"Respect the game, respect others – that's what I always learned in sports. Whatever background or whatever you are, it doesn't matter. Treat everyone the same, that's how it should be."
In 1947, Yogi Berra offered friendship and support to Paterson's Larry Doby. When Doby became the first black player to integrate the American League, he was not on Berra's team, but that didn't stop the future Hall of Famer from checking in, offering his support. Eight years later, when the Yankees finally integrated their lineup, Berra was there to welcome Elston Howard to the team.
The Yogi Berra Museum and Learning Center in Little Falls, N.J., is creating a new exhibit, Championing Respect, which will detail the evolution of attitudes from Jackie Robinson breaking the color barrier to the latest news of gay athletes openly competing.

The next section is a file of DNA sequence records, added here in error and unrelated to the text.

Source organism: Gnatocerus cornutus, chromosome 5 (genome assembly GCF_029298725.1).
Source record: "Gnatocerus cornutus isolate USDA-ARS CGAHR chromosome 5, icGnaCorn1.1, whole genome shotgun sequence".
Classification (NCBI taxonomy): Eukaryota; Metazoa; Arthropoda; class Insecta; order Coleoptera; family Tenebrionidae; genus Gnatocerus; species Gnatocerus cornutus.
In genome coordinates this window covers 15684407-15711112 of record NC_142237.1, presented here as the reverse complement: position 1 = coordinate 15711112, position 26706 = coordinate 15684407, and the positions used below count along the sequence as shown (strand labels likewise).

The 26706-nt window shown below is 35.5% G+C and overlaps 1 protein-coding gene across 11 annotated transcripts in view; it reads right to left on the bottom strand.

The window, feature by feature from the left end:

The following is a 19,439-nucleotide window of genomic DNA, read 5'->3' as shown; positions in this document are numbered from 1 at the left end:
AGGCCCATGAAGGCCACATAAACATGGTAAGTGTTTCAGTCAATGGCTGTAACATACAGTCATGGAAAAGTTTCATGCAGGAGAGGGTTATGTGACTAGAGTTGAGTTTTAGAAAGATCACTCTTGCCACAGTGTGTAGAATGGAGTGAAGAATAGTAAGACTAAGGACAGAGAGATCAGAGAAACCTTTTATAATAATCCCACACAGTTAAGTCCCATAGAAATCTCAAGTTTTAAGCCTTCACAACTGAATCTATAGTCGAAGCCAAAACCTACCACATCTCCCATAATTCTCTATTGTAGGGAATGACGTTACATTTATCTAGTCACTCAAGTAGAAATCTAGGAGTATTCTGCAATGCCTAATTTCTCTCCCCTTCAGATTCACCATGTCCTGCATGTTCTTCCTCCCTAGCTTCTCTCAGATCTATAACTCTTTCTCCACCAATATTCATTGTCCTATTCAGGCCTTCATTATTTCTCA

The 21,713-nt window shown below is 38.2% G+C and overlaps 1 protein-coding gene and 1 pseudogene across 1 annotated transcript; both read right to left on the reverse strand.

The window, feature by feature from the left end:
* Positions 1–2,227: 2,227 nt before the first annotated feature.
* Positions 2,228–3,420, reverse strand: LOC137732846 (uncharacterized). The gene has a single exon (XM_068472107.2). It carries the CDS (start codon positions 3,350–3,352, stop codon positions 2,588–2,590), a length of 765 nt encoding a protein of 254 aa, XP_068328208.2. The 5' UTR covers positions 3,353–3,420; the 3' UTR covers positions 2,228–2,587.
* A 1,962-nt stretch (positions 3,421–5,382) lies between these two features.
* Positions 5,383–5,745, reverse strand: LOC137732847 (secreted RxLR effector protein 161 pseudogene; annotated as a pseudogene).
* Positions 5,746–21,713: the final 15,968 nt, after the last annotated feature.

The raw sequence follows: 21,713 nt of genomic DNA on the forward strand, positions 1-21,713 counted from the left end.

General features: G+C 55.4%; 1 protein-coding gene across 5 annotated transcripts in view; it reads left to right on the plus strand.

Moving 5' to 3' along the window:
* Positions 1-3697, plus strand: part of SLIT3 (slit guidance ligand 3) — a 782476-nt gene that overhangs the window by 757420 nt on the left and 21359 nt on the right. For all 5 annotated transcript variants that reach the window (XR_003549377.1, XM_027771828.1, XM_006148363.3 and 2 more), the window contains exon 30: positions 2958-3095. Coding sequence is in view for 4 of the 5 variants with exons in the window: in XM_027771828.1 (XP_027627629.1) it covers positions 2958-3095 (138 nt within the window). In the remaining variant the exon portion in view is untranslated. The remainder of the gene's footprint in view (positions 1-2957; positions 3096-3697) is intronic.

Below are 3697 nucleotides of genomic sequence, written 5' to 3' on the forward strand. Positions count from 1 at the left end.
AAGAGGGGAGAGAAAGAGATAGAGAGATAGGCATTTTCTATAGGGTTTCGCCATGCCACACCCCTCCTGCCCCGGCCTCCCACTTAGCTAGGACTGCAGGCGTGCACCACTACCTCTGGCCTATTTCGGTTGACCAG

The exhibit, expected to open in mid-June, is a collaboration with Athlete Ally, an organization aimed at ending homophobia in sports.
In a project that has been in the works for months between the two organizations, the museum, on the campus of Montclair State University, will open a "Championing Respect" exhibit in June. It will chart how sports has contributed to evolving mores and social movements -- including Jackie Robinson's breaking of baseball's color barrier, the struggle of women to achieve equality in sports and gay rights. In addition, Athlete Ally is developing a series of educational programs for the museum.